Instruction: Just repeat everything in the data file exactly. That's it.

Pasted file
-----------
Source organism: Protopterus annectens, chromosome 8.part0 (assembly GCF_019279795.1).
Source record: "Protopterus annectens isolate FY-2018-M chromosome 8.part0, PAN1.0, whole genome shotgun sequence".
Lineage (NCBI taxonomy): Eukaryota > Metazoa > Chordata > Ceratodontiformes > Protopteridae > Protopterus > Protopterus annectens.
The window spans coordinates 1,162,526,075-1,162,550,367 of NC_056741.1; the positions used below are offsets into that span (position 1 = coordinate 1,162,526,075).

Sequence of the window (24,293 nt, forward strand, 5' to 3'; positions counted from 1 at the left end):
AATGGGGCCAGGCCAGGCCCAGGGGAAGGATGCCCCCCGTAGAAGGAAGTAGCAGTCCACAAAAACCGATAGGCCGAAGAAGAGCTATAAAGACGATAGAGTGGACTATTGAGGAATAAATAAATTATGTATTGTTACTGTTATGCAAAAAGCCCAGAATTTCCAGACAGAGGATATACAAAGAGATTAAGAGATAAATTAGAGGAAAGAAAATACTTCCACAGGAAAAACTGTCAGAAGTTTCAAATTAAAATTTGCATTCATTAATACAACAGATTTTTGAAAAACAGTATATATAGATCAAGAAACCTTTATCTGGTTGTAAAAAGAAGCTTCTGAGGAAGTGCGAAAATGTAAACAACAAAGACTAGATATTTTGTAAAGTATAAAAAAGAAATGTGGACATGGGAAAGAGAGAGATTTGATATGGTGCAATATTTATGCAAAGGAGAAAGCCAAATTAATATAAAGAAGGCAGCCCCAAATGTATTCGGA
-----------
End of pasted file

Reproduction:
Source organism: Protopterus annectens, chromosome 8.part0 (assembly GCF_019279795.1).
Source record: "Protopterus annectens isolate FY-2018-M chromosome 8.part0, PAN1.0, whole genome shotgun sequence".
Lineage (NCBI taxonomy): Eukaryota > Metazoa > Chordata > Ceratodontiformes > Protopteridae > Protopterus > Protopterus annectens.
The window spans coordinates 1,162,526,075-1,162,550,367 of NC_056741.1; the positions used below are offsets into that span (position 1 = coordinate 1,162,526,075).

Sequence of the window (24,293 nt, forward strand, 5' to 3'; positions counted from 1 at the left end):
AATGGGGCCAGGCCAGGCCCAGGGGAAGGATGCCCCCCGTAGAAGGAAGTAGCAGTCCACAAAAACCGATAGGCCGAAGAAGAGCTATAAAGACGATAGAGTGGACTATTGAGGAATAAATAAATTATGTATTGTTACTGTTATGCAAAAAGCCCAGAATTTCCAGACAGAGGATATACAAAGAGATTAAGAGATAAATTAGAGGAAAGAAAATACTTCCACAGGAAAAACTGTCAGAAGTTTCAAATTAAAATTTGCATTCATTAATACAACAGATTTTTGAAAAACAGTATATATAGATCAAGAAACCTTTATCTGGTTGTAAAAAGAAGCTTCTGAGGAAGTGCGAAAATGTAAACAACAAAGACTAGATATTTTGTAAAGTATAAAAAAGAAATGTGGACATGGGAAAGAGAGAGATTTGATATGGTGCAATATTTATGCAAAGGAGAAAGCCAAATTAATATAAAGAAGGCAGCCCCAAATGTATTCGGA